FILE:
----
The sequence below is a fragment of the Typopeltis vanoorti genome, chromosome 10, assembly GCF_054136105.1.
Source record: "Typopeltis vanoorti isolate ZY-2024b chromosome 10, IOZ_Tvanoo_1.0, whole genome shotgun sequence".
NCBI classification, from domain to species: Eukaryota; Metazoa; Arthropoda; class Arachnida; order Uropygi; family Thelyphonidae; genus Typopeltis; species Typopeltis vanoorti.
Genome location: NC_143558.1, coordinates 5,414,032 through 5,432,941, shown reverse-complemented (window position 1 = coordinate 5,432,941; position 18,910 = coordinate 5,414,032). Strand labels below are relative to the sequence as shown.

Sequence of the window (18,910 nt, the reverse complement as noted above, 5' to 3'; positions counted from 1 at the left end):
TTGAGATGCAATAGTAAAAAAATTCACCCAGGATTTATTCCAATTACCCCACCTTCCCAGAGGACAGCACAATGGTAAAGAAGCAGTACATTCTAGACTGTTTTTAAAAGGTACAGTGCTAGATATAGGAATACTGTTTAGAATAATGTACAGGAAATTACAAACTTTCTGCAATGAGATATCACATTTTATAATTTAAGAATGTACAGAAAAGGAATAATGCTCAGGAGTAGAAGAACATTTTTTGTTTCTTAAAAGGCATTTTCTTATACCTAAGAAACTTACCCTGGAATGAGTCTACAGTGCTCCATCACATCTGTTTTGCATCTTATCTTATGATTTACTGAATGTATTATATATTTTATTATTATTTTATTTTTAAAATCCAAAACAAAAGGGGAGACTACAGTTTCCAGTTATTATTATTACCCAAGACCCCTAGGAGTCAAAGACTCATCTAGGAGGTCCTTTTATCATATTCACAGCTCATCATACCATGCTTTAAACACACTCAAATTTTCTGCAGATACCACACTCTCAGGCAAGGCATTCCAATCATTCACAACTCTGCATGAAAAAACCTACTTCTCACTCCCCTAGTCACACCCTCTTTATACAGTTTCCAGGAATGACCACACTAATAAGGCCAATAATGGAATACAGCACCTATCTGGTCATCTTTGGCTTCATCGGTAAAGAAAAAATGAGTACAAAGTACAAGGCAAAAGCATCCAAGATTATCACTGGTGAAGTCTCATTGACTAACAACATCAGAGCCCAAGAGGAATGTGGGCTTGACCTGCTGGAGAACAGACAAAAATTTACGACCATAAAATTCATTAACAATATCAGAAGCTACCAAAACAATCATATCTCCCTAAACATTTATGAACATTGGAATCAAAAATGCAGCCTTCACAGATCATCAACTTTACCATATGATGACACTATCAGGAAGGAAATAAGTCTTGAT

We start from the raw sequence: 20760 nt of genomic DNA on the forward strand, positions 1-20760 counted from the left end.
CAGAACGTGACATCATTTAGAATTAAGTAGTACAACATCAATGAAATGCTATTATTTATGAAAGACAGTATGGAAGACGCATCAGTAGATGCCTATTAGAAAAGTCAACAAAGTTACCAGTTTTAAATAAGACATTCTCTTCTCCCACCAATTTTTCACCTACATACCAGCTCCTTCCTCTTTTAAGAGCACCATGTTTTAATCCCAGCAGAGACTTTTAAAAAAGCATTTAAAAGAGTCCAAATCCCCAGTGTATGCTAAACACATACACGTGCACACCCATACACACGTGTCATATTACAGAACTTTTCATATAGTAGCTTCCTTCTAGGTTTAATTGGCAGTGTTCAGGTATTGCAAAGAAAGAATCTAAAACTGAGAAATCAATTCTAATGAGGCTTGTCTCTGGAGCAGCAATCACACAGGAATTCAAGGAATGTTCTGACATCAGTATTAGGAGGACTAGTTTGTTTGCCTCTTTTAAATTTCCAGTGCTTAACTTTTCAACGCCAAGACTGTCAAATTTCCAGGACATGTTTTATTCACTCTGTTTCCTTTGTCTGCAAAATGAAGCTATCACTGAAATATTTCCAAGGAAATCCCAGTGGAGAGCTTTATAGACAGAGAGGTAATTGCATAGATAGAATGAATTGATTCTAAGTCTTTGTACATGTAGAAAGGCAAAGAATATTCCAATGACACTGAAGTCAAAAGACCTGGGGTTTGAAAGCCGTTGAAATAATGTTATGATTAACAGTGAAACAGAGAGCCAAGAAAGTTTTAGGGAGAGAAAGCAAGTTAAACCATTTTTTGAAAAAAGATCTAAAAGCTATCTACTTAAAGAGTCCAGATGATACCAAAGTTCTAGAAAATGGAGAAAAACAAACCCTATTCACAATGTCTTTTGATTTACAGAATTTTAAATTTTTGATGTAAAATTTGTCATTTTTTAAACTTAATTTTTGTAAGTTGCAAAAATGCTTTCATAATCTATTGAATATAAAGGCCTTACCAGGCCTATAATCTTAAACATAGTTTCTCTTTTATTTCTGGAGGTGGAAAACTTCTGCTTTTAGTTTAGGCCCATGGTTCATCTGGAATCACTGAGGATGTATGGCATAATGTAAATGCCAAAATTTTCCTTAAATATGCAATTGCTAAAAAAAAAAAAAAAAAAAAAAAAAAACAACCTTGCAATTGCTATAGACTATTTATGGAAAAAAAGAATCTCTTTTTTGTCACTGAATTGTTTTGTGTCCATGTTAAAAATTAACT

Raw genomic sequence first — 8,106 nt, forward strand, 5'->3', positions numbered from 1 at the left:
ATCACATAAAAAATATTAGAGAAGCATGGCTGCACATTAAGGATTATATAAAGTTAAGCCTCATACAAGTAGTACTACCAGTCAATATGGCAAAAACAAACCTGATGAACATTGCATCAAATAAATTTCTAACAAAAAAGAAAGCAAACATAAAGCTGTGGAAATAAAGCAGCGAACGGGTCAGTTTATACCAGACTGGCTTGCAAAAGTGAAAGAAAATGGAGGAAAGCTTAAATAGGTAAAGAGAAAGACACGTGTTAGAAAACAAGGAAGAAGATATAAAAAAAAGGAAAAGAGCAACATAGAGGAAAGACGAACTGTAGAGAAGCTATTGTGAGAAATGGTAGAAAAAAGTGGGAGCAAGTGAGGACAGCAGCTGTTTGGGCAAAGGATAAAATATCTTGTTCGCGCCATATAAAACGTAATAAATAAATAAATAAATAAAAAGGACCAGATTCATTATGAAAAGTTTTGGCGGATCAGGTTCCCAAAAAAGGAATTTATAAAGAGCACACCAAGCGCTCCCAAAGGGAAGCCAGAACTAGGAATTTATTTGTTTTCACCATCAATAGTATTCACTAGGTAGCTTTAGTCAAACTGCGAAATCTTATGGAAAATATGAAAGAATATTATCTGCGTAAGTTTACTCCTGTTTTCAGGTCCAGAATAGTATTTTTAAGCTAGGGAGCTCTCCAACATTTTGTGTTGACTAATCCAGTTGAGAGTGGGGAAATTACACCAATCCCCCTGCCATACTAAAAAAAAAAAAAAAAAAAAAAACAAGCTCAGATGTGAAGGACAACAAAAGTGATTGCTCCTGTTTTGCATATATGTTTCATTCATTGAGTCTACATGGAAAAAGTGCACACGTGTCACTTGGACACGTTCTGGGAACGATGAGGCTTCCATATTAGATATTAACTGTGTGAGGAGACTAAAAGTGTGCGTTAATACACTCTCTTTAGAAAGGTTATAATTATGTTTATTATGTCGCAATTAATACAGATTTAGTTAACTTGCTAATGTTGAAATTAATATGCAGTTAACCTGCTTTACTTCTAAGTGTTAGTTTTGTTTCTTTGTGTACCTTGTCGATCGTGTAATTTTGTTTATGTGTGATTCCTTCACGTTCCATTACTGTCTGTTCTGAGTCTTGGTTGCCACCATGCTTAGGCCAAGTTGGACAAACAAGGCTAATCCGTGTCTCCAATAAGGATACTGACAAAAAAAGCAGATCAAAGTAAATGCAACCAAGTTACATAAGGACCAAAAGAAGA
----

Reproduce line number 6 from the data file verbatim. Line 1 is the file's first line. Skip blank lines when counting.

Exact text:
TTGAGATGCAATAGTAAAAAAATTCACCCAGGATTTATTCCAATTACCCCACCTTCCCAGAGGACAGCACAATGGTAAAGAAGCAGTACATTCTAGACTGTTTTTAAAAGGTACAGTGCTAGATATAGGAATACTGTTTAGAATAATGTACAGGAAATTACAAACTTTCTGCAATGAGATATCACATTTTATAATTTAAGAATGTACAGAAAAGGAATAATGCTCAGGAGTAGAAGAACATTTTTTGTTTCTTAAAAGGCATTTTCTTATACCTAAGAAACTTACCCTGGAATGAGTCTACAGTGCTCCATCACATCTGTTTTGCATCTTATCTTATGATTTACTGAATGTATTATATATTTTATTATTATTTTATTTTTAAAATCCAAAACAAAAGGGGAGACTACAGTTTCCAGTTATTATTATTACCCAAGACCCCTAGGAGTCAAAGACTCATCTAGGAGGTCCTTTTATCATATTCACAGCTCATCATACCATGCTTTAAACACACTCAAATTTTCTGCAGATACCACACTCTCAGGCAAGGCATTCCAATCATTCACAACTCTGCATGAAAAAACCTACTTCTCACTCCCCTAGTCACACCCTCTTTATACAGTTTCCAGGAATGACCACACTAATAAGGCCAATAATGGAATACAGCACCTATCTGGTCATCTTTGGCTTCATCGGTAAAGAAAAAATGAGTACAAAGTACAAGGCAAAAGCATCCAAGATTATCACTGGTGAAGTCTCATTGACTAACAACATCAGAGCCCAAGAGGAATGTGGGCTTGACCTGCTGGAGAACAGACAAAAATTTACGACCATAAAATTCATTAACAATATCAGAAGCTACCAAAACAATCATATCTCCCTAAACATTTATGAACATTGGAATCAAAAATGCAGCCTTCACAGATCATCAACTTTACCATATGATGACACTATCAGGAAGGAAATAAGTCTTGAT